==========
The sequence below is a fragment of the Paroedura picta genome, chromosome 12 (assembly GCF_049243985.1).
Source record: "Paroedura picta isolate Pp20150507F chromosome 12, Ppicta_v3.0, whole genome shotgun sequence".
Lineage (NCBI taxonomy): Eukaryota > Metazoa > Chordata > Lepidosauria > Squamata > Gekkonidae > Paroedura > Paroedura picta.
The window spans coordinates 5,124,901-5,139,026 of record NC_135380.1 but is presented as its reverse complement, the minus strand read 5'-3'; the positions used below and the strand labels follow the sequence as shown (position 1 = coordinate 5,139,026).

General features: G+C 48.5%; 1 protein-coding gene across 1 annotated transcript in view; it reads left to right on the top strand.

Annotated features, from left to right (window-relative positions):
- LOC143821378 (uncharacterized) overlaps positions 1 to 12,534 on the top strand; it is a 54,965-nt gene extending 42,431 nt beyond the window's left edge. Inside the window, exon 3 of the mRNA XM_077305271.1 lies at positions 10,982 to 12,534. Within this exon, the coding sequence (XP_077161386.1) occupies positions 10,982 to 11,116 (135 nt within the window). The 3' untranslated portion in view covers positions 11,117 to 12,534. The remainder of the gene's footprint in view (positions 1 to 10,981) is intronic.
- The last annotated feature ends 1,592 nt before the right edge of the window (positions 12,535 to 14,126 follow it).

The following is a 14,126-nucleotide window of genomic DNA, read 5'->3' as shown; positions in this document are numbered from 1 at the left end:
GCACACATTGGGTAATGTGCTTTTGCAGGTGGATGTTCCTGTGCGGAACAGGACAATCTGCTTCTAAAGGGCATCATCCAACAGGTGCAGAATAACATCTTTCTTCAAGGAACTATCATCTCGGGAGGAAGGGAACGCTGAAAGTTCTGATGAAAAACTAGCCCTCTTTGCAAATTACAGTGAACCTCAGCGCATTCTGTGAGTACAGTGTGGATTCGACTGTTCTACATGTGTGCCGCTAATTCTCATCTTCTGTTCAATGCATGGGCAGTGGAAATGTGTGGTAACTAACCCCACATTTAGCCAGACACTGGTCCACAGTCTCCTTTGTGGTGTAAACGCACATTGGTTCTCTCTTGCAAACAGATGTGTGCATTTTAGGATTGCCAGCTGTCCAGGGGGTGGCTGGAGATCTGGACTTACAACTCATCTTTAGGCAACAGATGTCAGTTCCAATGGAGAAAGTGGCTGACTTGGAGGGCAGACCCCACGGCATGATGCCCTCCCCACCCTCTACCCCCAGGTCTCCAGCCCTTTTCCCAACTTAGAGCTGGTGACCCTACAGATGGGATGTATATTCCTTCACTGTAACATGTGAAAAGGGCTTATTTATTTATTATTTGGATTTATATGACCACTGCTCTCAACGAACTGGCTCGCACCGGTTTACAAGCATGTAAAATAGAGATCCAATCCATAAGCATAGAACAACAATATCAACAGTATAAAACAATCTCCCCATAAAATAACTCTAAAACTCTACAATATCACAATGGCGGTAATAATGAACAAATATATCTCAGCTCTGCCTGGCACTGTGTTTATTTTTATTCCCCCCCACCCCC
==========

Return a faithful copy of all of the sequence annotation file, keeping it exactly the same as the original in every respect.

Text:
The sequence below is a fragment of the Paroedura picta genome, chromosome 12 (assembly GCF_049243985.1).
Source record: "Paroedura picta isolate Pp20150507F chromosome 12, Ppicta_v3.0, whole genome shotgun sequence".
Lineage (NCBI taxonomy): Eukaryota > Metazoa > Chordata > Lepidosauria > Squamata > Gekkonidae > Paroedura > Paroedura picta.
The window spans coordinates 5,124,901-5,139,026 of record NC_135380.1 but is presented as its reverse complement, the minus strand read 5'-3'; the positions used below and the strand labels follow the sequence as shown (position 1 = coordinate 5,139,026).

General features: G+C 48.5%; 1 protein-coding gene across 1 annotated transcript in view; it reads left to right on the top strand.

Annotated features, from left to right (window-relative positions):
- LOC143821378 (uncharacterized) overlaps positions 1 to 12,534 on the top strand; it is a 54,965-nt gene extending 42,431 nt beyond the window's left edge. Inside the window, exon 3 of the mRNA XM_077305271.1 lies at positions 10,982 to 12,534. Within this exon, the coding sequence (XP_077161386.1) occupies positions 10,982 to 11,116 (135 nt within the window). The 3' untranslated portion in view covers positions 11,117 to 12,534. The remainder of the gene's footprint in view (positions 1 to 10,981) is intronic.
- The last annotated feature ends 1,592 nt before the right edge of the window (positions 12,535 to 14,126 follow it).

The following is a 14,126-nucleotide window of genomic DNA, read 5'->3' as shown; positions in this document are numbered from 1 at the left end:
GCACACATTGGGTAATGTGCTTTTGCAGGTGGATGTTCCTGTGCGGAACAGGACAATCTGCTTCTAAAGGGCATCATCCAACAGGTGCAGAATAACATCTTTCTTCAAGGAACTATCATCTCGGGAGGAAGGGAACGCTGAAAGTTCTGATGAAAAACTAGCCCTCTTTGCAAATTACAGTGAACCTCAGCGCATTCTGTGAGTACAGTGTGGATTCGACTGTTCTACATGTGTGCCGCTAATTCTCATCTTCTGTTCAATGCATGGGCAGTGGAAATGTGTGGTAACTAACCCCACATTTAGCCAGACACTGGTCCACAGTCTCCTTTGTGGTGTAAACGCACATTGGTTCTCTCTTGCAAACAGATGTGTGCATTTTAGGATTGCCAGCTGTCCAGGGGGTGGCTGGAGATCTGGACTTACAACTCATCTTTAGGCAACAGATGTCAGTTCCAATGGAGAAAGTGGCTGACTTGGAGGGCAGACCCCACGGCATGATGCCCTCCCCACCCTCTACCCCCAGGTCTCCAGCCCTTTTCCCAACTTAGAGCTGGTGACCCTACAGATGGGATGTATATTCCTTCACTGTAACATGTGAAAAGGGCTTATTTATTTATTATTTGGATTTATATGACCACTGCTCTCAACGAACTGGCTCGCACCGGTTTACAAGCATGTAAAATAGAGATCCAATCCATAAGCATAGAACAACAATATCAACAGTATAAAACAATCTCCCCATAAAATAACTCTAAAACTCTACAATATCACAATGGCGGTAATAATGAACAAATATATCTCAGCTCTGCCTGGCACTGTGTTTATTTTTATTCCCCCCCACCCCC